Yale | Mr. Steelmaker To Consultant
GMAT 760, GPA 3.04/4.0
Harvard | Mr. Consulting To Emerging Markets Banking
GRE 130, GPA 3.6 equivalent
Chicago Booth | Mr. Overrepresented Indian Engineer
GMAT 740, GPA 8.78/10
Duke Fuqua | Mr. Indian Quant
GMAT 745, GPA 9.6 out of 10
Stanford GSB | Mr. Food & Education Entrepreneur
GMAT 720, GPA 4.0
NYU Stern | Mr. Development
GMAT 690, GPA 2.5
Harvard | Mr. Standard Military
GMAT 700, GPA 3.74
Harvard | Ms. Gay Engineer
GMAT 730, GPA 3.6
Harvard | Mr. Comeback Kid
GMAT 770, GPA 2.8
Harvard | Mr. International Oil
GMAT 710, GPA 3.7
Harvard | Mr. Lieutenant To Consultant
GMAT 760, GPA 3.7
Duke Fuqua | Mr. IB Back Office To Front Office/Consulting
GMAT 640, GPA 2.8
Tuck | Mr. Infantry Officer To MBA
GRE 314, GPA 3.4
Rice Business | Mr. Future Energy Consultant
GRE Received a GRE Waiver, GPA 3.3
Berkeley Haas | Mr. Campaigns To Business
GMAT 750, GPA 3.19
MIT Sloan | Mr. Special Forces
GMAT 720, GPA 3.82
Columbia | Mr. Fingers Crossed
GMAT 730, GPA 3.2
Harvard | Ms. Egyptian Heritage
GRE 320, GPA 3.7
Harvard | Mr. Investor & Operator (2+2)
GMAT 720, GPA 3.85
Harvard | Ms. Harvard Hopeful
GMAT 750, GPA 3.7
Harvard | Mrs. Nebraska
GMAT 740, GPA 3.77
Harvard | Mr. Sovereign Wealth Fund
GMAT 730, GPA 3.55
Kellogg | Ms. Big4 M&A
GMAT 740, GPA 3.7
INSEAD | Mr. Big Chill 770
GMAT 770, GPA 3-3.2
Stanford GSB | Ms. Engineer In Finance – Deferred MBA
GRE 332, GPA 3.94
Stanford GSB | Mr. Consultant To Analytics
GMAT 760, GPA 3.64
MIT Sloan | Mr. Good Luck Bud
GMAT 710, GPA 3.27

Social Media and MBA Applications

Social Media And MBA Applications

Social media and MBA applications: your social footprint can impact your business school candidacy.

Have you checked out your social media profile? If not, you really should – your online footprint can impact your business school candidacy, both positively and negatively. Here is information about the relationship between social media and MBA applications.

• Understand Who is Searching, and Why

You may have heard that admissions officers sometimes google candidates. This is definitely true. Some schools routinely review all applicants’ online presence, others may investigate if they are interested in learning more about a particular aspect of your individual profile. You might also get checked out by students who are hosting you for a conference, who are assigned to interview you, or by alumni who are program delegates.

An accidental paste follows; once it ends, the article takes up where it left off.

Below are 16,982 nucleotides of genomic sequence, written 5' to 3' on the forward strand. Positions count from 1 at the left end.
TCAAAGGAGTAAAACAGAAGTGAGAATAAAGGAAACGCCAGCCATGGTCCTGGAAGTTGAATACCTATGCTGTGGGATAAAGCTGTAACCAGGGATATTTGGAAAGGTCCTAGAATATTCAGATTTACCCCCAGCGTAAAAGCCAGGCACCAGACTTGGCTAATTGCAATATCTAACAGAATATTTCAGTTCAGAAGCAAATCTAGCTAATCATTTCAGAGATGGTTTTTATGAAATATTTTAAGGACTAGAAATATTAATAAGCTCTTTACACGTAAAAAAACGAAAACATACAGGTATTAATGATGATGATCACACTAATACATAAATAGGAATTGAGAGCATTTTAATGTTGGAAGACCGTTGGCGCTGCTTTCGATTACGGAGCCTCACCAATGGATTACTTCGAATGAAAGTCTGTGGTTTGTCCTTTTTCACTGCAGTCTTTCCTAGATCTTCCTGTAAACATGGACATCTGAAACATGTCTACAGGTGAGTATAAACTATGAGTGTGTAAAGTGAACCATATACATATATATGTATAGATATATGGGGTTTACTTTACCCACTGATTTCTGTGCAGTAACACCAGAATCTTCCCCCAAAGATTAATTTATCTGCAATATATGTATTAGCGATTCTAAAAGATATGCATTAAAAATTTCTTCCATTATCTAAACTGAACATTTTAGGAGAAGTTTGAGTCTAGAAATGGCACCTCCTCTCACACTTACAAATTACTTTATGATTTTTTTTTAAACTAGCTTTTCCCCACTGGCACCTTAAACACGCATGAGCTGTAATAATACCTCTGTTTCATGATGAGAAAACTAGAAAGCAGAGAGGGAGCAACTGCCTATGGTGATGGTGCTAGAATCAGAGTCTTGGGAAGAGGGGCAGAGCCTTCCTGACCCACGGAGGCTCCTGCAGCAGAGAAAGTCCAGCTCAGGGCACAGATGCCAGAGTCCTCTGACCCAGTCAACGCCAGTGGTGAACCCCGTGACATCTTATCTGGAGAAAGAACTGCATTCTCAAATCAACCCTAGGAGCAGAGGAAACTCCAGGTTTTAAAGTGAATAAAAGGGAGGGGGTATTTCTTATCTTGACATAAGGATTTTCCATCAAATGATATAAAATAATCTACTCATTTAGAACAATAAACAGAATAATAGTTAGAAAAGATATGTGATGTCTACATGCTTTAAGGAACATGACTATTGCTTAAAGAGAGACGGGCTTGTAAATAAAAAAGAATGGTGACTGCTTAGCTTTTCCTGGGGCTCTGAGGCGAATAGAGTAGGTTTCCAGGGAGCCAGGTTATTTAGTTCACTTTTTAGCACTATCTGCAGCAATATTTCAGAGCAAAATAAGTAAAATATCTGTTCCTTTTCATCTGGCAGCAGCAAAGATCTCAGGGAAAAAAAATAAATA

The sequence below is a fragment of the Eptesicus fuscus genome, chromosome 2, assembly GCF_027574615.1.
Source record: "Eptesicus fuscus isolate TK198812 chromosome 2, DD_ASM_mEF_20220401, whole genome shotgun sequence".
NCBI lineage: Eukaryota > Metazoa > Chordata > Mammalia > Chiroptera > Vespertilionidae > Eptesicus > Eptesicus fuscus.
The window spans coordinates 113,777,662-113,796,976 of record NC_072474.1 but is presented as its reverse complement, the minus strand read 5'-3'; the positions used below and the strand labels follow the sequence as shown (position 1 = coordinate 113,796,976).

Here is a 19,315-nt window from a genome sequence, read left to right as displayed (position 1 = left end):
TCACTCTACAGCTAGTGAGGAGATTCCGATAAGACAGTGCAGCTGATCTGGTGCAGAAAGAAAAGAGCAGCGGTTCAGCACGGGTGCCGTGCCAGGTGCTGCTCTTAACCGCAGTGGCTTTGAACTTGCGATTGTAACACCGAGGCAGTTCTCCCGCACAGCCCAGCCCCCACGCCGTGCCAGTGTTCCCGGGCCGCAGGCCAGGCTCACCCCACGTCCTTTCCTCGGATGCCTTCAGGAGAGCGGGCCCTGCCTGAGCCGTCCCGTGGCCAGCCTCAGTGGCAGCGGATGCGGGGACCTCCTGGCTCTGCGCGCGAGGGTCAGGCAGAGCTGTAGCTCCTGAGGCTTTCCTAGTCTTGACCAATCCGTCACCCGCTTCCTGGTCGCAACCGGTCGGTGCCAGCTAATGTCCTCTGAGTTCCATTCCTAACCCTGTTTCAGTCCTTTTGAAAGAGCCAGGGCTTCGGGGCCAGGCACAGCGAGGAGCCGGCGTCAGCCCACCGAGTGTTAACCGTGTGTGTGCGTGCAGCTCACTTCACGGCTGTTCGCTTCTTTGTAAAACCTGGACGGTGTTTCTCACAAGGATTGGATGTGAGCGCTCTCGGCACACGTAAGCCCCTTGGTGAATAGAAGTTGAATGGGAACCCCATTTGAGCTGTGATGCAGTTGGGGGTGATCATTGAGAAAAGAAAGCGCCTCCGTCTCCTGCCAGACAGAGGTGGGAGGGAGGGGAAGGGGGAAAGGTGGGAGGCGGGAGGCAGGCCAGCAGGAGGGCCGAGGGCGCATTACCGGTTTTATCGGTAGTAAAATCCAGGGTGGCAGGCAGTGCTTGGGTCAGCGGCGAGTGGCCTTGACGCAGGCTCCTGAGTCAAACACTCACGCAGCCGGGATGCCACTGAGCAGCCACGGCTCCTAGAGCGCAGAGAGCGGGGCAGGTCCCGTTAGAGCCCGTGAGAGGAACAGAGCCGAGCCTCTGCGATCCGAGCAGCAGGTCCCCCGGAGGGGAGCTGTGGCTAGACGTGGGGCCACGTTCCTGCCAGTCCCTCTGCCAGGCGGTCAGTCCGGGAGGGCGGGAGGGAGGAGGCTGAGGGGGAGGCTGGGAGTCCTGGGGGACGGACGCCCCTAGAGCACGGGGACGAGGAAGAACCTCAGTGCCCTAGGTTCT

• Your Facebook Page – And Your Friend’s Facebook Page.

Please change your privacy settings, so that people can’t see pictures of you at your best friend’s bachelor party. Speaking of which, you should also look to see where you are tagged – and tell your friends not to post pictures of you that you wouldn’t want your boss to see. This is also a good time to refrain from public political commentary.

• LinkedIn

Very few people like updating their LinkedIn profiles, and there is a lot of confusion about what a compelling profile looks like. When applying to business school I suggest updating your resume and then importing that content onto your LinkedIn page. It’s also strategic to expand your connections as much as possible, so go ahead and send out invitations to your old college friends, etc.

• Be Cautious About What You “Like.”

Just in case, refrain from liking and following ANY business schools on twitter, Facebook, LinkedIn, etc. It’s better not to telegraph your complete list to admissions officers or students, and you definitely don’t want them to think that you prefer another program. It’s also a good idea to avoid participating in online discussions about highly controversial topics.

• Random Reviews of Restaurants, Books, Clubs, Etc.

These posts tend to pop up in search results, and also live on the internet for a surprisingly long time. Are you a frequent tripadvisor contributor, or an active member of Bachelor Nation? You might want to post under a pseudonym for the time being.

• Company Websites

If you are an entrepreneur and own your own business, admissions officers may look at your company site, as well as searching for press releases. In addition, if you work for a big firm they may view your biography. Please be sure to refresh any information that needs to be updated, so that everything is consistent with the narrative in your applications.


Karen Marks has more than 12 years of experience evaluating candidates for admission to Dartmouth College and the Tuck School of Business at Dartmouth.

Since founding North Star Admissions Consulting in 2012, she has helped applicants gain admission to the nation’s top schools, including Stanford, Harvard, Wharton, Yale, Cornell, Dartmouth, Columbia, MIT, Duke, Georgetown, Northwestern, Booth, NYU, Ross, UVA, Haas and more. Clients have been awarded more than $10.2 million in scholarships, and more than 95% have gotten into at least one of their top-choice schools.


DON’T MISS: Is Social Media Part of Your App Strategy?